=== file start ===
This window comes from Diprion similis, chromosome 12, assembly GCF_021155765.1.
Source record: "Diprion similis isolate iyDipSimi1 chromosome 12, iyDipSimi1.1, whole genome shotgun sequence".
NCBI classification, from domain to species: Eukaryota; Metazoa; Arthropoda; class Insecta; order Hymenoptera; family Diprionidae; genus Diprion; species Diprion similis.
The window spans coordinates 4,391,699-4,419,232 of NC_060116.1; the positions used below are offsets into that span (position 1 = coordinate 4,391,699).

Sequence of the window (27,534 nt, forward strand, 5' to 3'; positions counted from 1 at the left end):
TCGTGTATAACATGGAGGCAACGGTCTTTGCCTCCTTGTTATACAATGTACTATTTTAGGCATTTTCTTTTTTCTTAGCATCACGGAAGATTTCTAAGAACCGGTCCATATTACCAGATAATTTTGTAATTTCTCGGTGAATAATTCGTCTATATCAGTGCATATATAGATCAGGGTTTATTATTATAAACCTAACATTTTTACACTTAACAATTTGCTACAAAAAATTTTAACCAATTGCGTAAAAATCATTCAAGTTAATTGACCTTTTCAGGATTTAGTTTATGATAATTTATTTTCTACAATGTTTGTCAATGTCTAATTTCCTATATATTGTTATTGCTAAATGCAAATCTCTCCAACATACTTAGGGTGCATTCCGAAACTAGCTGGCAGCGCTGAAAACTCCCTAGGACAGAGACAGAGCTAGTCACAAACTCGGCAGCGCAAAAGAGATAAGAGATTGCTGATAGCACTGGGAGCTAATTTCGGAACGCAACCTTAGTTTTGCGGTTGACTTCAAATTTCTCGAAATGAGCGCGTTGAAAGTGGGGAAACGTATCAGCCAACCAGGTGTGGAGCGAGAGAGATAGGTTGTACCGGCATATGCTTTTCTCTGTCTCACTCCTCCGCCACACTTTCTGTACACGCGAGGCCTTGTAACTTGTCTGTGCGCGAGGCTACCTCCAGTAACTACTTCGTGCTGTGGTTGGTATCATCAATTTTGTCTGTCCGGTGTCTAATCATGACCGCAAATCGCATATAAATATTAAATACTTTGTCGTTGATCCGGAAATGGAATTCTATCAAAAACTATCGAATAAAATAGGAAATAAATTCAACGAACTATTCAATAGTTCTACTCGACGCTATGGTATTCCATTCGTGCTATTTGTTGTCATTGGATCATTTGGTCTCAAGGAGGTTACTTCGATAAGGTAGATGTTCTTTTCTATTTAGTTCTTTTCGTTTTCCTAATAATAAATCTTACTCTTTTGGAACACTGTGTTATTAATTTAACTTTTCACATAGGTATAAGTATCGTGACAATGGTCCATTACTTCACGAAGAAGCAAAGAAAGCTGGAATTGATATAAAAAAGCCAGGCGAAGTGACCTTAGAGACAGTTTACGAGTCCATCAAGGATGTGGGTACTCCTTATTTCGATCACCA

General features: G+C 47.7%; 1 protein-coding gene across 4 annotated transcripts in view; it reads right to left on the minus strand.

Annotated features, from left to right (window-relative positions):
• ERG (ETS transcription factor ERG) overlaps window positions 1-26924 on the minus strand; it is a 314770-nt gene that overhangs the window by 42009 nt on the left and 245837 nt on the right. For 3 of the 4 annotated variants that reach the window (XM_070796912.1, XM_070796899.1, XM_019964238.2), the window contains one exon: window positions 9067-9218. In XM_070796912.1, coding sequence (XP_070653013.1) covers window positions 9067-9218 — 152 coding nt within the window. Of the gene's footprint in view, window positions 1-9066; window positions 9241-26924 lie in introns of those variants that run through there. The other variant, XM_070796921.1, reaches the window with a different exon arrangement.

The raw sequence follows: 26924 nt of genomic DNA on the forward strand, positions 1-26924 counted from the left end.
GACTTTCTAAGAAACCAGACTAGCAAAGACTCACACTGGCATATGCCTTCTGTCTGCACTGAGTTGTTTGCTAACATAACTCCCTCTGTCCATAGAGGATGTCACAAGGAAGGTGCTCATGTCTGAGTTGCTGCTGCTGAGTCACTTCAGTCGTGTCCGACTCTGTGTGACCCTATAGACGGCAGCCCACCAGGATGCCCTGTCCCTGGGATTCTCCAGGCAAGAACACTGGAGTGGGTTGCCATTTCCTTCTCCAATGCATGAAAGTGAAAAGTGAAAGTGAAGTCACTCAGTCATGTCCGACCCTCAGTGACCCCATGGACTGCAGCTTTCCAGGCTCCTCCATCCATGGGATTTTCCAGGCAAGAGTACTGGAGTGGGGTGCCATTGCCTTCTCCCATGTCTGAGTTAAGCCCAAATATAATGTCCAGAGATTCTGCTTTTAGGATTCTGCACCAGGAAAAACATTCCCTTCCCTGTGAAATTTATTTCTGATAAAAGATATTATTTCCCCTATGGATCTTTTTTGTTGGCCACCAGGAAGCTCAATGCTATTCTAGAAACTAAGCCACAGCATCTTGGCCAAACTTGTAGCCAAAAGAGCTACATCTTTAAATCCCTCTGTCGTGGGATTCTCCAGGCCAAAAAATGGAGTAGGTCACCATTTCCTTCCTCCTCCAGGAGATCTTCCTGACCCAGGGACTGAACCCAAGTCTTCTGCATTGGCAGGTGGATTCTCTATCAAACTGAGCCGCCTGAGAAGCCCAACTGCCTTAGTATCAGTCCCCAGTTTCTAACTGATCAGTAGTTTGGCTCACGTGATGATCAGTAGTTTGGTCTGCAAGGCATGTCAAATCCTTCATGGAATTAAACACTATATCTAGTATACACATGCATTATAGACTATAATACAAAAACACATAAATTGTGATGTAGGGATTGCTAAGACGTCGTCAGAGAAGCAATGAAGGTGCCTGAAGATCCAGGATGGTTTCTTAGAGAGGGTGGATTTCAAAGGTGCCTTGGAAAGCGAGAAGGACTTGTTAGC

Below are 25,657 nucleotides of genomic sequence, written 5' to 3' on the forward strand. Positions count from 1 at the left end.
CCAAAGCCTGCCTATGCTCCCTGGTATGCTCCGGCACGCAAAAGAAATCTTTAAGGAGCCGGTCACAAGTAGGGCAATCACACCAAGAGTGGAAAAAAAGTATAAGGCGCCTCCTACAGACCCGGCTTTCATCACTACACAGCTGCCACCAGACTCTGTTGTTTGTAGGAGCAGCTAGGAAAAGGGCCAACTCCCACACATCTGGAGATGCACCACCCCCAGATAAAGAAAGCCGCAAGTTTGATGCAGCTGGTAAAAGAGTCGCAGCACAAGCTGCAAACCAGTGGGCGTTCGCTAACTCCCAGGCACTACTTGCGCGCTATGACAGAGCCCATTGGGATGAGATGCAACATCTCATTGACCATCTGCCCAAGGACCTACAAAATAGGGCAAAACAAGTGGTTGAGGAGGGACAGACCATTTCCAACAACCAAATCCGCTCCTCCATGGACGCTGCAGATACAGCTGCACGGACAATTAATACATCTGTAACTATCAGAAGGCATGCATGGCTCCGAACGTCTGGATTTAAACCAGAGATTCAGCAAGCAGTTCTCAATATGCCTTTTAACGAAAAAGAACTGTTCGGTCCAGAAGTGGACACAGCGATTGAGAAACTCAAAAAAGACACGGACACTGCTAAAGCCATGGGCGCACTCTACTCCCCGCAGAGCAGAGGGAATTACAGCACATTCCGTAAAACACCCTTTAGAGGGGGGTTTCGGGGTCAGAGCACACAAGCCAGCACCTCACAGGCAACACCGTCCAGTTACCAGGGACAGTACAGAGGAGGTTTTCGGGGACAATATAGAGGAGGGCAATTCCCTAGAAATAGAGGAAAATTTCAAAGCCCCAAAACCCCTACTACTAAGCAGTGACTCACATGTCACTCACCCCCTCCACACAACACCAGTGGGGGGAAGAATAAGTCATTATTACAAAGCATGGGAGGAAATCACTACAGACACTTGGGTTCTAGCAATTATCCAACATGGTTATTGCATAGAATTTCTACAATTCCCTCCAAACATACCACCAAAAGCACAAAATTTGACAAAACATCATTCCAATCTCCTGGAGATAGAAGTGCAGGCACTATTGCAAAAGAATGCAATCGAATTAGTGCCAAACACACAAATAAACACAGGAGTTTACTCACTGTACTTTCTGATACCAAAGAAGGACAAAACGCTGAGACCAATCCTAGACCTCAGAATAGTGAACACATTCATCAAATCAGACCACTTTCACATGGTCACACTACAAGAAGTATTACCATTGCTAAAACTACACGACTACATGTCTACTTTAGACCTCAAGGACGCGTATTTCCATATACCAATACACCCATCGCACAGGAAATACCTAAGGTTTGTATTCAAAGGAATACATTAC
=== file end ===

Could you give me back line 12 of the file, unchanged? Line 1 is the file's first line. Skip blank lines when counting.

Below are 25,657 nucleotides of genomic sequence, written 5' to 3' on the forward strand. Positions count from 1 at the left end.